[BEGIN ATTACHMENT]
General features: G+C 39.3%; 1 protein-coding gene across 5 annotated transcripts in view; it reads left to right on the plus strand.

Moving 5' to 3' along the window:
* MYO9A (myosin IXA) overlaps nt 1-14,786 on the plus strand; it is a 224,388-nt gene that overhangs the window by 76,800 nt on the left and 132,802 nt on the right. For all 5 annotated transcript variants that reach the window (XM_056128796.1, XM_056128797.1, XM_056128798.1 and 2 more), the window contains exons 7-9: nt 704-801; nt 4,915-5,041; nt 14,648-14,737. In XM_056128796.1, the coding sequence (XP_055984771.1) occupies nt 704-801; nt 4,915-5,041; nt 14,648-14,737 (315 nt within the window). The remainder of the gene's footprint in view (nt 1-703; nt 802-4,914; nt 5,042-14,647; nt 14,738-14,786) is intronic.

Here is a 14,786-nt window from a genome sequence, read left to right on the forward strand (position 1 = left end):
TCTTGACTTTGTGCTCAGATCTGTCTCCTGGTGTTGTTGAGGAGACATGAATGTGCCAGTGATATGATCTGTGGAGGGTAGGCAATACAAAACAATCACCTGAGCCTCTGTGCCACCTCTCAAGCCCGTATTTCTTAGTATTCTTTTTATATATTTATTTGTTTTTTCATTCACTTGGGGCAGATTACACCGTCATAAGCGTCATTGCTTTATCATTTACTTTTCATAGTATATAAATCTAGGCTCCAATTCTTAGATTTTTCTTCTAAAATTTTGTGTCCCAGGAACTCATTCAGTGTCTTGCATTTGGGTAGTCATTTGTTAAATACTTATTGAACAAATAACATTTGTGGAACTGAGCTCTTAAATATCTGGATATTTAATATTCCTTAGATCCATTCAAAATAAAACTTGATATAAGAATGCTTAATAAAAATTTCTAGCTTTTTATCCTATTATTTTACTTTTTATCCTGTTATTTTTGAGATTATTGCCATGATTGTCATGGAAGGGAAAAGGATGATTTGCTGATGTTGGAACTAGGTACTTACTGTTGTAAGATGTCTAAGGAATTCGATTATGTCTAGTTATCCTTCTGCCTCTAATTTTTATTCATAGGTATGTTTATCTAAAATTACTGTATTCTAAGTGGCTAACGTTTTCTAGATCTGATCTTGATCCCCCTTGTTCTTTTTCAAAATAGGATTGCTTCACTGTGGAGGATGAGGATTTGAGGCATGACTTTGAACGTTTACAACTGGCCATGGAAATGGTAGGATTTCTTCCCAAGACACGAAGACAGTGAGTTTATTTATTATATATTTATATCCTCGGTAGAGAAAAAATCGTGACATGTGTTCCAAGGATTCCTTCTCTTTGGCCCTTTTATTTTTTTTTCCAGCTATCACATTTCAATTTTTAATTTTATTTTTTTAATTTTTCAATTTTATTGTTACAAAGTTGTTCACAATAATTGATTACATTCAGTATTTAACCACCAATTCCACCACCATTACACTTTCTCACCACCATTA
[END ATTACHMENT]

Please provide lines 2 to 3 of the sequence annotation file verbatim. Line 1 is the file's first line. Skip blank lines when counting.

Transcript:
Moving 5' to 3' along the window:
* MYO9A (myosin IXA) overlaps nt 1-14,786 on the plus strand; it is a 224,388-nt gene that overhangs the window by 76,800 nt on the left and 132,802 nt on the right. For all 5 annotated transcript variants that reach the window (XM_056128796.1, XM_056128797.1, XM_056128798.1 and 2 more), the window contains exons 7-9: nt 704-801; nt 4,915-5,041; nt 14,648-14,737. In XM_056128796.1, the coding sequence (XP_055984771.1) occupies nt 704-801; nt 4,915-5,041; nt 14,648-14,737 (315 nt within the window). The remainder of the gene's footprint in view (nt 1-703; nt 802-4,914; nt 5,042-14,647; nt 14,738-14,786) is intronic.